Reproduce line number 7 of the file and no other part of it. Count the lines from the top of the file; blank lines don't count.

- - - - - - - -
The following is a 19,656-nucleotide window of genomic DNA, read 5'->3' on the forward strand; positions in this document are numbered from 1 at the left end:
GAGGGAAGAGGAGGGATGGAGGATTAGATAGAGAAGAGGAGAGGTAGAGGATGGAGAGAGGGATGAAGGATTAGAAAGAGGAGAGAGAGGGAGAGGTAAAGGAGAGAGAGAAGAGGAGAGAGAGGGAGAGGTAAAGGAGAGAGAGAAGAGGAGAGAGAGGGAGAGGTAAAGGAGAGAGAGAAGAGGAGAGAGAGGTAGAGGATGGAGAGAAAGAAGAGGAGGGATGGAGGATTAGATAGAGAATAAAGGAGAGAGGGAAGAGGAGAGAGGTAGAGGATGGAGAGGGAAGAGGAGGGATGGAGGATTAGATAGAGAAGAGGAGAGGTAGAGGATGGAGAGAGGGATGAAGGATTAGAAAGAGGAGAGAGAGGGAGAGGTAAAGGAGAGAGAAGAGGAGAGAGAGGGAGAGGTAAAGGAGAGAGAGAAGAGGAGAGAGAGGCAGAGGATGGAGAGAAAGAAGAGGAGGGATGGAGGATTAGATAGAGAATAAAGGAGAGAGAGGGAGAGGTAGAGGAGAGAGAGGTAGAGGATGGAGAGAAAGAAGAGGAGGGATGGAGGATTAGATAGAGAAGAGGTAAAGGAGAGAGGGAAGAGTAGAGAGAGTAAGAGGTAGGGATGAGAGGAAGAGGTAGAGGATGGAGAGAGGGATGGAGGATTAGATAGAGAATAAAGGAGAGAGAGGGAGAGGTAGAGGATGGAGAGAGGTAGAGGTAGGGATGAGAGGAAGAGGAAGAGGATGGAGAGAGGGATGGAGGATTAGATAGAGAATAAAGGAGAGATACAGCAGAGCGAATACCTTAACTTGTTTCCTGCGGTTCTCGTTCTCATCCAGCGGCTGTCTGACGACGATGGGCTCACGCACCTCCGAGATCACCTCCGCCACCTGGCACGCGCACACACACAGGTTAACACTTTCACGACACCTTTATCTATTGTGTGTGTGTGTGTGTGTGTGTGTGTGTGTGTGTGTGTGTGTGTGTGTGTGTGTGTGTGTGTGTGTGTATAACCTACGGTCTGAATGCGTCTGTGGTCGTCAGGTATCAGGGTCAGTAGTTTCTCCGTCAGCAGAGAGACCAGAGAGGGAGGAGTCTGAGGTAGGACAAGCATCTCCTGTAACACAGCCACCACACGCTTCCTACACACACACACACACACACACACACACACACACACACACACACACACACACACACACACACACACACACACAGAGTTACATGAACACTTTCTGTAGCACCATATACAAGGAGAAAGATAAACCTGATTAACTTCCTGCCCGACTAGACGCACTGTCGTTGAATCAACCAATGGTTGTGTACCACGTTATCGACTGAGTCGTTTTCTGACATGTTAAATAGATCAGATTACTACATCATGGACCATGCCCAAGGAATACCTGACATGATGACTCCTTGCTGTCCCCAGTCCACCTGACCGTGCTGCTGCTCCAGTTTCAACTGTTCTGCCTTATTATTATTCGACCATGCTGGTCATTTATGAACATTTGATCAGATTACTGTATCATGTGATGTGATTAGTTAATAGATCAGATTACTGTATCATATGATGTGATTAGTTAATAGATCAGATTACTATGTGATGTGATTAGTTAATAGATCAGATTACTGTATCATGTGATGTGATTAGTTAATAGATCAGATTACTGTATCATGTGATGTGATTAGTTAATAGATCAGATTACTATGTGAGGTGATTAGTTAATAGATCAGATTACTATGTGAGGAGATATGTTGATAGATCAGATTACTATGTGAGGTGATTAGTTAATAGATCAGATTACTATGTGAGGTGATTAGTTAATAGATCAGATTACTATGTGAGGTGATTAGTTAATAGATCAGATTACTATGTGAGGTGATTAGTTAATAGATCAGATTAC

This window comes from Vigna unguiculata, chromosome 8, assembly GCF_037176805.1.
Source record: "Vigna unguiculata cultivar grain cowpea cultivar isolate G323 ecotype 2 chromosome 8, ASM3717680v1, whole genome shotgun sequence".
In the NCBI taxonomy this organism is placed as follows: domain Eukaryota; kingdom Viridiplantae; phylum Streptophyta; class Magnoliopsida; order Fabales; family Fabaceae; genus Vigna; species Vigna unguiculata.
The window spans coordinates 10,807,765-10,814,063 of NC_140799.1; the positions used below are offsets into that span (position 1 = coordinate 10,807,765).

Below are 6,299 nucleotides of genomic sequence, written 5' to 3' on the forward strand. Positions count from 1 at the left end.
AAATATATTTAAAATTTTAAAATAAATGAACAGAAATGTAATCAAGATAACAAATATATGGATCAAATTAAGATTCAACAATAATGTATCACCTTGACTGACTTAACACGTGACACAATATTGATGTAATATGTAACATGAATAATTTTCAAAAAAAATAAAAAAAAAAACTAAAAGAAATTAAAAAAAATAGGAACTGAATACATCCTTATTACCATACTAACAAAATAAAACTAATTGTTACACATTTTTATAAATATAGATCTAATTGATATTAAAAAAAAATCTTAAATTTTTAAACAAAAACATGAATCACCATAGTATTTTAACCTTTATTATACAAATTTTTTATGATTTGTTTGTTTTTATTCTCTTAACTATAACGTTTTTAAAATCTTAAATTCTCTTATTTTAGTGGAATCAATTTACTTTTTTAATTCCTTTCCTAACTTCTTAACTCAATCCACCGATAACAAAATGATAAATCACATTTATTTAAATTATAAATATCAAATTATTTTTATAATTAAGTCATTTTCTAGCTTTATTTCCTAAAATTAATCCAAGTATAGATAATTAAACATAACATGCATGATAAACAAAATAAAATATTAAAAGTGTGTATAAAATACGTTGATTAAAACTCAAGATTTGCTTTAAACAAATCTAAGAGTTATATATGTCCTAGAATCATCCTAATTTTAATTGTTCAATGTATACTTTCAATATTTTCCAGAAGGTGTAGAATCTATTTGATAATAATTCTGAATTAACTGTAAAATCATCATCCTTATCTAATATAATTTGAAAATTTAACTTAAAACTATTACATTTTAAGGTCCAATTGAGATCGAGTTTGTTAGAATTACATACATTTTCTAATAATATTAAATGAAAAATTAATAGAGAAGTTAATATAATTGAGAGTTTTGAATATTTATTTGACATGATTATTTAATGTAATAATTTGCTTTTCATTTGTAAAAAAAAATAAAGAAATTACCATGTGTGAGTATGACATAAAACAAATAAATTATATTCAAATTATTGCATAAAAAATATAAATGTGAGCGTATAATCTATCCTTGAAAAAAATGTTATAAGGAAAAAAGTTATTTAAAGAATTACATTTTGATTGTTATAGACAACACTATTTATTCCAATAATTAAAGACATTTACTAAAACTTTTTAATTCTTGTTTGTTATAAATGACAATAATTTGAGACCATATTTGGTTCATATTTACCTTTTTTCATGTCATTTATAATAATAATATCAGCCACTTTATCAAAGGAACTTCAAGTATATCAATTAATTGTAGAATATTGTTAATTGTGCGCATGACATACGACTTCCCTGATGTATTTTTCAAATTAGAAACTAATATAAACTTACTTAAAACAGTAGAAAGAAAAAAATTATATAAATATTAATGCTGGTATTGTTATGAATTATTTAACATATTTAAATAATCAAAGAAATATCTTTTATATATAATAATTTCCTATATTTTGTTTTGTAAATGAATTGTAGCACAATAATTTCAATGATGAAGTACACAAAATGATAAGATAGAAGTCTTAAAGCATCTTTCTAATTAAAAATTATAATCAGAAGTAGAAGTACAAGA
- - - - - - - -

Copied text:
Below are 6,299 nucleotides of genomic sequence, written 5' to 3' on the forward strand. Positions count from 1 at the left end.